If you find items during your review that may be problematic, you and your attorney should evaluate them carefully to find a solution, or see if you are able to get title insurance that provides specific coverage to protect you and ultimately your buyers. But never ignore a tricky restriction or convince yourself that it won’t be a problem. Beware, even the pros can get into trouble if they become too wedded to their grand plans. You may get away with bypassing restrictions for a while, but doing so can cost you down the road – especially when trying to sell or finance the property. We’ll describe more of these real-world risks in the second article.
If you own a piece of land that you’re thinking about selling, you need to know how to sell your land the proper way and at the proper time in order to maximize your ROI. Land is one of the most significant investments that you can make in your lifetime. So, if you are thinking about selling your land, you need to be absolutely sure about your decision.
Thank you very much for the write-up. I learnt quite a great deal, being a novice in real estate business. As a matter of fact I stumbled on your article while searching for information about possible investment opportunities on a piece of land. One of our client conferred a nine-hectar piece of land to us and we’re considering what investment would be appropriate on it. That’s what pushed me to start searching for things to do before investing on a piece of land, and I must confess that your article provided 95% of the answers. Thank you again. I guess I know how to go about it now, who to talk to and what to look for. In case you’d like to know where I’m writing from, I’m based in Douala, the economic capital of Cameroon (Central Africa), a country so geographycally blessed with a long history of political stability and an accomodating business environment. If you happen to think of an investment opportunity in Africa put Cameroon on your priority list. Let’s keep in touch.
As for pricing, your suggestion of $20,000 x 98 seems high for a sliver of road frontage to add a turn lane. Granted, you have the right to try to sell your property for whatever you think it is worth (unless it is a government taking for market value, or if you just don’t own the property in the first place), but that does not mean someone will buy it if it is overpriced. The developer likely has other options. Usually valuations in a situation like this are based on an appraised (or negotiated) value per acre or square foot, and then a survey determines the precise size of the sliver of land that is being conveyed at that rate.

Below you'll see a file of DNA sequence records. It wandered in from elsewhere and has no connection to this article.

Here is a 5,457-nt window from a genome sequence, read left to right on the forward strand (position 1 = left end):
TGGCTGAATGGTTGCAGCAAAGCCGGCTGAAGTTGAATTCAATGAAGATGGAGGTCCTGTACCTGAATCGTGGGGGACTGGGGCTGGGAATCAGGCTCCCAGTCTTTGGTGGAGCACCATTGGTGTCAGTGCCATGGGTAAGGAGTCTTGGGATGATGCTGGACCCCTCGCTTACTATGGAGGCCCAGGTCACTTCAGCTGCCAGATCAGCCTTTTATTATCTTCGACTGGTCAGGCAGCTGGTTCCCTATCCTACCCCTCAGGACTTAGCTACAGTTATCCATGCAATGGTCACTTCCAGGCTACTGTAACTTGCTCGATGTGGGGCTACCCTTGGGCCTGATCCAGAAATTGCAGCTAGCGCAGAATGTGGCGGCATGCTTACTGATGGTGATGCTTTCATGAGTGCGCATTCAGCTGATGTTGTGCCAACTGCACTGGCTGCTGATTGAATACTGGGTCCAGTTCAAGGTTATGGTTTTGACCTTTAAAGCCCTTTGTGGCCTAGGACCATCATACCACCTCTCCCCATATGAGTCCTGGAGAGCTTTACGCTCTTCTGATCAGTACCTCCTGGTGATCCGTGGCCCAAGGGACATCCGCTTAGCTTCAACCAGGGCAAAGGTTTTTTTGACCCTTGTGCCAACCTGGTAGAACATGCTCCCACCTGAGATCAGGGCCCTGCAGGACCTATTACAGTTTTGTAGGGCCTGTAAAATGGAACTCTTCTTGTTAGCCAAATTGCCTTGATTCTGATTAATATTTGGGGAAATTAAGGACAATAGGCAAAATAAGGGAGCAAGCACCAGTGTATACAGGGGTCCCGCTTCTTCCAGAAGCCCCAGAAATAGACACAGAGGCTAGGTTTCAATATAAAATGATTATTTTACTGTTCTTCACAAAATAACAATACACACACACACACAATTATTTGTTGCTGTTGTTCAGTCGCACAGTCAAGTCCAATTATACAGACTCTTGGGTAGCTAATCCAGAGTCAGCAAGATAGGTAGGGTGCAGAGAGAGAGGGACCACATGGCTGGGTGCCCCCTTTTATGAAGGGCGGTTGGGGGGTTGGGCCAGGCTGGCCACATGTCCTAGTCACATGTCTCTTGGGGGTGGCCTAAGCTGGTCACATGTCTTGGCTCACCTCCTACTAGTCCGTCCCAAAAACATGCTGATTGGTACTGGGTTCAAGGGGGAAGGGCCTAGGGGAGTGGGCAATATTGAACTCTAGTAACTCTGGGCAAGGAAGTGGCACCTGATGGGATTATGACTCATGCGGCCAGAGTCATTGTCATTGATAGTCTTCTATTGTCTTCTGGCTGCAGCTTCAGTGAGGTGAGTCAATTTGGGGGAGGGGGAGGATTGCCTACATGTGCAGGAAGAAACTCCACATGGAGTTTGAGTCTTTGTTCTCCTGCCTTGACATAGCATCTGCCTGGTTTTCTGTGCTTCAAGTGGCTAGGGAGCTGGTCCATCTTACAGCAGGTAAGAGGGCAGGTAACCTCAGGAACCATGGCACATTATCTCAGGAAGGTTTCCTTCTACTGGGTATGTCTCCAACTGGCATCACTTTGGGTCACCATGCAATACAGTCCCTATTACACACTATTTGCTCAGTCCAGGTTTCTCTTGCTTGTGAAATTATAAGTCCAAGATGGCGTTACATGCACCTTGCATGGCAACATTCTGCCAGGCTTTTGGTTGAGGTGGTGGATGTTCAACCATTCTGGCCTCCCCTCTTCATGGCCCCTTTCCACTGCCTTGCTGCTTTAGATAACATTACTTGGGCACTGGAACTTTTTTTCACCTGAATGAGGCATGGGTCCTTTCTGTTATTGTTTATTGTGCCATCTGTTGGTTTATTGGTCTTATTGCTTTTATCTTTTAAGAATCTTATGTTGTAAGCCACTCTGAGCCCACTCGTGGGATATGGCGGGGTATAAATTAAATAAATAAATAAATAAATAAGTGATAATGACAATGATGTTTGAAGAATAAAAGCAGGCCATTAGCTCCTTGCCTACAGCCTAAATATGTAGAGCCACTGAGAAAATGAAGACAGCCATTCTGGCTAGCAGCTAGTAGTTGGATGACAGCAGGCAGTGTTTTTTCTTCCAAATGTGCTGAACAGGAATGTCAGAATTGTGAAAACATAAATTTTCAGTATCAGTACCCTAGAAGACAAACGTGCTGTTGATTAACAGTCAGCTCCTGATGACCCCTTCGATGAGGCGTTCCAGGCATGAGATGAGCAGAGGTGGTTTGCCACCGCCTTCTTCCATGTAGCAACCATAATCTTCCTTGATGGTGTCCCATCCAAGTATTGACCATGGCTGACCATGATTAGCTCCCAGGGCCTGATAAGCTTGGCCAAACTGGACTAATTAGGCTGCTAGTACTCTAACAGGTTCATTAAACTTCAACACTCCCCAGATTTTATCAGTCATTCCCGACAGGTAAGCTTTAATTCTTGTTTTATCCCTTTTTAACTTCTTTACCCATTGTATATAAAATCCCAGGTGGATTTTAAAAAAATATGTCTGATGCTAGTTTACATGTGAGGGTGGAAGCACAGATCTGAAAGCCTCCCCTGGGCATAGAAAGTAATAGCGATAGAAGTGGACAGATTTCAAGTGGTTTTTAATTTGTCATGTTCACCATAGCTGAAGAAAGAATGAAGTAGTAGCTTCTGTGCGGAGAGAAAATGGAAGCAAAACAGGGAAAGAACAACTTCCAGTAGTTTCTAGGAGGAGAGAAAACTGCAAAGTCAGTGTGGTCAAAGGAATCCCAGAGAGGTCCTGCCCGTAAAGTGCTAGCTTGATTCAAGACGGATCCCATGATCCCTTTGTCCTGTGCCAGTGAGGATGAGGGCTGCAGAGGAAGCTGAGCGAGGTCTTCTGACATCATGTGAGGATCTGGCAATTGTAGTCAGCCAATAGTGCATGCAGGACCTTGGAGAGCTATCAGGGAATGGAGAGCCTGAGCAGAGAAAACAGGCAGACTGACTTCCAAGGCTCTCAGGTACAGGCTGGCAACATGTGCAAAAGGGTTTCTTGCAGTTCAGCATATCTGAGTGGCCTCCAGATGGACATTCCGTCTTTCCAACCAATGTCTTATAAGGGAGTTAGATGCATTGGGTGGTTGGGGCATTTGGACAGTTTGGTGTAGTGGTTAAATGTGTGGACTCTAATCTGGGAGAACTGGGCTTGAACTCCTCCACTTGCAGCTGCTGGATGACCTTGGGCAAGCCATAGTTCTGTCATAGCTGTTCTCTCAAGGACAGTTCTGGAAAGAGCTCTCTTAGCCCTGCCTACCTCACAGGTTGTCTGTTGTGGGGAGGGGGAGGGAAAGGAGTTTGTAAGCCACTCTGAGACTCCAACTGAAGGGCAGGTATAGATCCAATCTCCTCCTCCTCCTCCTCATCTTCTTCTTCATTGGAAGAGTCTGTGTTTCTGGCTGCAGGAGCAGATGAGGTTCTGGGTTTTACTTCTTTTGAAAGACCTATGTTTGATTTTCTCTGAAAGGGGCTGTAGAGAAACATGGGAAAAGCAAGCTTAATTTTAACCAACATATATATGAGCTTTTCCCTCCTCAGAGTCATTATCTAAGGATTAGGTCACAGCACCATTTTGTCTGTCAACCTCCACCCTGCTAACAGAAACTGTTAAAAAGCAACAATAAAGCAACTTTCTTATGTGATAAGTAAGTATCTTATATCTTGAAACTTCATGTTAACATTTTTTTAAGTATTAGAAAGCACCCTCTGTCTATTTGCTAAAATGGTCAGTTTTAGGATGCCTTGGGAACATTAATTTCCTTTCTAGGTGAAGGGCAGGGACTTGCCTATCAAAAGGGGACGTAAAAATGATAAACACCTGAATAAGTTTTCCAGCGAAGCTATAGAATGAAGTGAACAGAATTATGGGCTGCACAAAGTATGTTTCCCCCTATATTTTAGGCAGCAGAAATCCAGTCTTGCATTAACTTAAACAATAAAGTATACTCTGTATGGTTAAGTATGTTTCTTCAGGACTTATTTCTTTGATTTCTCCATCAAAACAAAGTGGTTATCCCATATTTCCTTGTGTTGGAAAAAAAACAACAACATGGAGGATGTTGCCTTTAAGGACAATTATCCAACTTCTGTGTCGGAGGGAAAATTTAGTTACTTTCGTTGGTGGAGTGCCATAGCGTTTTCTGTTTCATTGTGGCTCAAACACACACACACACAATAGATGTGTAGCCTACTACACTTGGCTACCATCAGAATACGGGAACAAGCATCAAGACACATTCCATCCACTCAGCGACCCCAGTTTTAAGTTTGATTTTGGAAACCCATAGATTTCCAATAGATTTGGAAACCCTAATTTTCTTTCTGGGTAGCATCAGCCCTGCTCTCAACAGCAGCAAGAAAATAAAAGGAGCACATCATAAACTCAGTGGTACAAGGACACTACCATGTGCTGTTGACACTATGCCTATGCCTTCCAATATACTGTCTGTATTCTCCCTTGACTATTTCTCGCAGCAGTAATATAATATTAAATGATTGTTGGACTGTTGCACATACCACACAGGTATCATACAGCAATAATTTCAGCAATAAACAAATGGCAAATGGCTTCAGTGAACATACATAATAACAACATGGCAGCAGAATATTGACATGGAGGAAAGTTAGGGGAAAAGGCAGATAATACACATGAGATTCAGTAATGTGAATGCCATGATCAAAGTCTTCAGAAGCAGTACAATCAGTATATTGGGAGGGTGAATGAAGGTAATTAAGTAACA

Alternatively, you could talk to the county health department about doing another perc test – just because it failed once doesn’t necessarily mean it’s impossible (though it is a fair indication that you won’t have much luck). You could also try investigating some alternative septic options, like building a mound septic system. I don’t have any experience with these, but it could be worth your while to investigate it further.
Here is an example of the kind of sites that I prefer: landandfarm.com Although these sites are not free, they charge no more than $40 a month for a basic listing package which is actually cheaper than eBay and tends to fetch higher prices as eBay buyers are typically deal hunters. These sites have easy to fill out forms requesting all the basic information a buyer will want to know prior to acquiring the land. They have easy features for uploading pictures and inputting maps. Don't expect the property to sell within the first month. However you should get some inquiries that first month and if you don't you will want to edit and adjust your advertisement or switch aggregator sites. Once you have a link to the property you can start sharing it on social media sites like Facebook and Twitter. You just never know if a friend of a friend might be in the market for your property.
After identifying your likely buyers, try to think like them so you can focus your message to convey what they need to know about your property. Have information ready about schools, shopping and other nearby amenities. For developable land you can be prepared with zoning information and insight from local authorities about the location and capacity of water and sewer service. Each property is different, so customize your information for your situation and your targeted buyers.